76th anniversary of destroying ghetto: Memory event in Hrodna

Jews made for more than half of the pre-war population in Hrodna; when the Second World War broke out, Nazis created two ghettos in the city in 1941. About 42,000 Jews went through these ‘areas of forced residence’, 20,000 of which were killed.

On Sunday, a march in memory of the victims was held in Hrodna. One should not forget about the drastic events of that time to prevent history from repeating itself, activists stressed.

“There were observation towers, barbed wire, dogs, gunners. They did their best to intimidate people, to dehumanize them, to make them lose hope for release or count on any resistance,” Barys Kvyatkouski, Chairman of the Jewish community of Hrodna, said.

“I am happy that the march has been staged for the fifth year in a row and different groups of Hrodna and foreign guests have joined it,” Yauhen Kalodzin, a representative of the Jewish-Christian Dialogue Association, said.

The recollection of former tragic days united not only Hrodna residents, but also guests from Israel, Poland, Germany and other countries. By the way, the memorial event was organized by the local cultural and educational charity foundation ‘Kisleu’, not the Belarusian authorities. The freak theatre Hexogen made a significant contribution as well: its actors got into the characters of prisoners and gave a tour around the Hrodna ghetto to the participants.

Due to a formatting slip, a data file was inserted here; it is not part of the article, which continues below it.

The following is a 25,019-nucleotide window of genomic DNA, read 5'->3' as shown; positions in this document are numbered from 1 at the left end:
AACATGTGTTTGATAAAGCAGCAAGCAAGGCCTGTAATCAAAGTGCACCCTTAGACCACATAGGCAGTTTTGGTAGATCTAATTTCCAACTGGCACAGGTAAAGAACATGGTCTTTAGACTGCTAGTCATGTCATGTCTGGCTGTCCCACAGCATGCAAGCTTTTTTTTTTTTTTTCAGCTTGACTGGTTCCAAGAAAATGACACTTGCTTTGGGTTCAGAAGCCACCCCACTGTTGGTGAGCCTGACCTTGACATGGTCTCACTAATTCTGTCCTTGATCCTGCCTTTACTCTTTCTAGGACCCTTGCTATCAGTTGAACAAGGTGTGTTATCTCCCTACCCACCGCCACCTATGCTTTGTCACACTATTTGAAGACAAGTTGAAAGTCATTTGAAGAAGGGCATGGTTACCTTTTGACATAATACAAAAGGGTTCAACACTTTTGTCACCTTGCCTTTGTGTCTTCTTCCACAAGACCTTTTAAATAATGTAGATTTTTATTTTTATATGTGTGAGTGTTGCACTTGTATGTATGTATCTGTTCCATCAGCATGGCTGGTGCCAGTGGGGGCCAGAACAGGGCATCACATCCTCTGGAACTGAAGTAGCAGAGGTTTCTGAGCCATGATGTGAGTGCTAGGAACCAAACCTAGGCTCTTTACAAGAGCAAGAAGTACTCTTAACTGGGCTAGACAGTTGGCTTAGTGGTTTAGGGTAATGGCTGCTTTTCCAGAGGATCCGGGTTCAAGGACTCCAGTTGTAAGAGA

“Hrodna residents are inextricably bound up with these streets and with the ghetto. This is our city, it is our history and we do care,” actor Vasil Kalach said.

The event included a memorial concert in Hrodna Choral Synagogue and the opening of two exhibitions.

“The Jewish people did much for the Belarusian culture. That is why we remember all those who died during the war, including those killed in the mopping-up of the Hrodna ghetto, so that such a tragedy will never happen again and neither Jewish, Belarusian nor any other nation will be destroyed. We advocate for cultural diversity around the world,” Father Andrey Krot, a Greek Catholic priest, told Belsat TV.


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